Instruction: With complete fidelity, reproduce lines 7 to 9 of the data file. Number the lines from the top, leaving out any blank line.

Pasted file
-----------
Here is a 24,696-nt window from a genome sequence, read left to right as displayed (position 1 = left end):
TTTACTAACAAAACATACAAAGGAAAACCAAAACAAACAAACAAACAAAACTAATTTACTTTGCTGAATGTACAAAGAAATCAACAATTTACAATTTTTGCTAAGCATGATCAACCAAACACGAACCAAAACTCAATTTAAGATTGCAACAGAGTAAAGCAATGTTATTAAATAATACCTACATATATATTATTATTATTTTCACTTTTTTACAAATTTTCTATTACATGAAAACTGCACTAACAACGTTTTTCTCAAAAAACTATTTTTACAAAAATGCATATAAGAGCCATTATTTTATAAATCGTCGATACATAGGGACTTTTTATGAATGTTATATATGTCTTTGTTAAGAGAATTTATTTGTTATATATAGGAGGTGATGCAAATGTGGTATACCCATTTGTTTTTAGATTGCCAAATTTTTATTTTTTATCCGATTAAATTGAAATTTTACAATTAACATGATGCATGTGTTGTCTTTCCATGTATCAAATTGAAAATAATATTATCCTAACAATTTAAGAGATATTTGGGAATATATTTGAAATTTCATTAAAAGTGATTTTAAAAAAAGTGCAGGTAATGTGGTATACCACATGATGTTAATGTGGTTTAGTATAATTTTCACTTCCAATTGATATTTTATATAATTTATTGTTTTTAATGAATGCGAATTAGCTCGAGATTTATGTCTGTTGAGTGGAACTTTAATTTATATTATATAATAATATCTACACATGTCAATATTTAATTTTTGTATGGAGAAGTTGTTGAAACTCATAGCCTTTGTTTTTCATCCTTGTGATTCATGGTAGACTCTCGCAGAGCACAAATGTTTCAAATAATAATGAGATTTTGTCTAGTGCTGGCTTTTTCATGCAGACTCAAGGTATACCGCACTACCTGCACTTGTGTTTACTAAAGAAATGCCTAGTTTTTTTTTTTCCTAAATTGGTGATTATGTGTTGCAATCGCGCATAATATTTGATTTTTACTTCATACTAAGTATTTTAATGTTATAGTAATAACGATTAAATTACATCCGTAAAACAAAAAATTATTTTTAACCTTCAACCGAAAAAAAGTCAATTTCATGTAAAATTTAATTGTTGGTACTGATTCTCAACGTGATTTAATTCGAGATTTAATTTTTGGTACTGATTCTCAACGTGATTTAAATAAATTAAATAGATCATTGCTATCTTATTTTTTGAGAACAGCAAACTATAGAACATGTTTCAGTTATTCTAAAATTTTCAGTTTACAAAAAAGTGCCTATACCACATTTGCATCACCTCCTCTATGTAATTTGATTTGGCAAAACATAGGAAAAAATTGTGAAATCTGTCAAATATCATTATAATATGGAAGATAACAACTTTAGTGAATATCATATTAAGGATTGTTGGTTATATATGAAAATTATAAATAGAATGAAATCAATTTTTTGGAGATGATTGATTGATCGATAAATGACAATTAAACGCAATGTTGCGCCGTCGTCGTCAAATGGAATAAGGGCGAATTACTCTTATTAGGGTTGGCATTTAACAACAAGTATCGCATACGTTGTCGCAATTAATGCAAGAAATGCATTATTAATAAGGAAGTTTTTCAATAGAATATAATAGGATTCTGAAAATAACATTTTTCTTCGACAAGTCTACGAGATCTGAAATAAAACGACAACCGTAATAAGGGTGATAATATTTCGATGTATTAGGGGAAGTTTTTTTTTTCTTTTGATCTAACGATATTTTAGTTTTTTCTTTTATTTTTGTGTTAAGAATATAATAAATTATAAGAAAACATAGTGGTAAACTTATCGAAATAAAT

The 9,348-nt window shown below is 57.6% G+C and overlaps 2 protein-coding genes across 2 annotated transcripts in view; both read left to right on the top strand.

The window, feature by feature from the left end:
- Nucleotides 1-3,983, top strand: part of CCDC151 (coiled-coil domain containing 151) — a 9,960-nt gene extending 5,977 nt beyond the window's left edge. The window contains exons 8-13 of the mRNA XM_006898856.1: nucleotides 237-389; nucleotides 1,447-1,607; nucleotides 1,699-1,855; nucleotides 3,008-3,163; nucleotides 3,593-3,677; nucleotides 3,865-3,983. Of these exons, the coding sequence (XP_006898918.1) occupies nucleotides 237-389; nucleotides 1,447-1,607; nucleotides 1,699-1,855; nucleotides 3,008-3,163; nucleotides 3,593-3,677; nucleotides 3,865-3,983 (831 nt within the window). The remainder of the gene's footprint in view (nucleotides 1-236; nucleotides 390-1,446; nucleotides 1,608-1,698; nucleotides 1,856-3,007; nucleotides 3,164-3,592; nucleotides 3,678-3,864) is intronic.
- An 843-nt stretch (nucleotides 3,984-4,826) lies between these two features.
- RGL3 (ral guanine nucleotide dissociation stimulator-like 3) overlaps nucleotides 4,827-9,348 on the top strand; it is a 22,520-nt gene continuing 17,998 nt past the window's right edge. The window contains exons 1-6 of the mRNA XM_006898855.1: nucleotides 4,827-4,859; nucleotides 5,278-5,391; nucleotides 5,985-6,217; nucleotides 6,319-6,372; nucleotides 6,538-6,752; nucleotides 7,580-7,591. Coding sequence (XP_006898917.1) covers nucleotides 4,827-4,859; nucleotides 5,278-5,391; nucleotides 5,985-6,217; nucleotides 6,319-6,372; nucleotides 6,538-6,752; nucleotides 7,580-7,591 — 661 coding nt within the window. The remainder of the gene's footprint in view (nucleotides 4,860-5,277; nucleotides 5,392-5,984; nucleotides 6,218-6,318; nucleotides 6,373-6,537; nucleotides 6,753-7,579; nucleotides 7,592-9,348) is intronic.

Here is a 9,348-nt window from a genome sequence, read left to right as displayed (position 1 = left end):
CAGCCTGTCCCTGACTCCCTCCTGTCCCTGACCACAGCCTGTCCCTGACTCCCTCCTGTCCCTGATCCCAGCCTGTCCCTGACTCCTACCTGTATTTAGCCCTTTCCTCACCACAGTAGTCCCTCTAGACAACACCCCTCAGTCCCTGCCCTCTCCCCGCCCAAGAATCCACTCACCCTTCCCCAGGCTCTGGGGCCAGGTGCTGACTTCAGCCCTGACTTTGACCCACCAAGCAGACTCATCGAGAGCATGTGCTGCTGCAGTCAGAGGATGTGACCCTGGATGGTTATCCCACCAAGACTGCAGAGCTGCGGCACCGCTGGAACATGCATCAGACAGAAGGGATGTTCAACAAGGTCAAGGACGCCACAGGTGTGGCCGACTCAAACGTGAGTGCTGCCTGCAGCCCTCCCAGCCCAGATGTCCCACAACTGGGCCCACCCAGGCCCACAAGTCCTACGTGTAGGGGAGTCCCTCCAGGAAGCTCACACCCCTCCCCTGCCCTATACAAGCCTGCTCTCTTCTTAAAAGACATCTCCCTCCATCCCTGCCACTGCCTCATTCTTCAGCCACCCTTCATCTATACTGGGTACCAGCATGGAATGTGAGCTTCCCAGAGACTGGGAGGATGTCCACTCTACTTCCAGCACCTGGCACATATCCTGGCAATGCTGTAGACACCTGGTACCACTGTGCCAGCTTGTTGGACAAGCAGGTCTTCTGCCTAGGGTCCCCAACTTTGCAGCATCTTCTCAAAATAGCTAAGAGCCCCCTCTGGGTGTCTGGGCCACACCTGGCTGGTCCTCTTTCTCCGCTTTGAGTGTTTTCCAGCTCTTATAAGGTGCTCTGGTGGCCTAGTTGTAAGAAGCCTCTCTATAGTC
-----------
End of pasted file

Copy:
- RGL3 (ral guanine nucleotide dissociation stimulator-like 3) overlaps nucleotides 4,827-9,348 on the top strand; it is a 22,520-nt gene continuing 17,998 nt past the window's right edge. The window contains exons 1-6 of the mRNA XM_006898855.1: nucleotides 4,827-4,859; nucleotides 5,278-5,391; nucleotides 5,985-6,217; nucleotides 6,319-6,372; nucleotides 6,538-6,752; nucleotides 7,580-7,591. Coding sequence (XP_006898917.1) covers nucleotides 4,827-4,859; nucleotides 5,278-5,391; nucleotides 5,985-6,217; nucleotides 6,319-6,372; nucleotides 6,538-6,752; nucleotides 7,580-7,591 — 661 coding nt within the window. The remainder of the gene's footprint in view (nucleotides 4,860-5,277; nucleotides 5,392-5,984; nucleotides 6,218-6,318; nucleotides 6,373-6,537; nucleotides 6,753-7,579; nucleotides 7,592-9,348) is intronic.

Here is a 9,348-nt window from a genome sequence, read left to right as displayed (position 1 = left end):
CAGCCTGTCCCTGACTCCCTCCTGTCCCTGACCACAGCCTGTCCCTGACTCCCTCCTGTCCCTGATCCCAGCCTGTCCCTGACTCCTACCTGTATTTAGCCCTTTCCTCACCACAGTAGTCCCTCTAGACAACACCCCTCAGTCCCTGCCCTCTCCCCGCCCAAGAATCCACTCACCCTTCCCCAGGCTCTGGGGCCAGGTGCTGACTTCAGCCCTGACTTTGACCCACCAAGCAGACTCATCGAGAGCATGTGCTGCTGCAGTCAGAGGATGTGACCCTGGATGGTTATCCCACCAAGACTGCAGAGCTGCGGCACCGCTGGAACATGCATCAGACAGAAGGGATGTTCAACAAGGTCAAGGACGCCACAGGTGTGGCCGACTCAAACGTGAGTGCTGCCTGCAGCCCTCCCAGCCCAGATGTCCCACAACTGGGCCCACCCAGGCCCACAAGTCCTACGTGTAGGGGAGTCCCTCCAGGAAGCTCACACCCCTCCCCTGCCCTATACAAGCCTGCTCTCTTCTTAAAAGACATCTCCCTCCATCCCTGCCACTGCCTCATTCTTCAGCCACCCTTCATCTATACTGGGTACCAGCATGGAATGTGAGCTTCCCAGAGACTGGGAGGATGTCCACTCTACTTCCAGCACCTGGCACATATCCTGGCAATGCTGTAGACACCTGGTACCACTGTGCCAGCTTGTTGGACAAGCAGGTCTTCTGCCTAGGGTCCCCAACTTTGCAGCATCTTCTCAAAATAGCTAAGAGCCCCCTCTGGGTGTCTGGGCCACACCTGGCTGGTCCTCTTTCTCCGCTTTGAGTGTTTTCCAGCTCTTATAAGGTGCTCTGGTGGCCTAGTTGTAAGAAGCCTCTCTATAGTC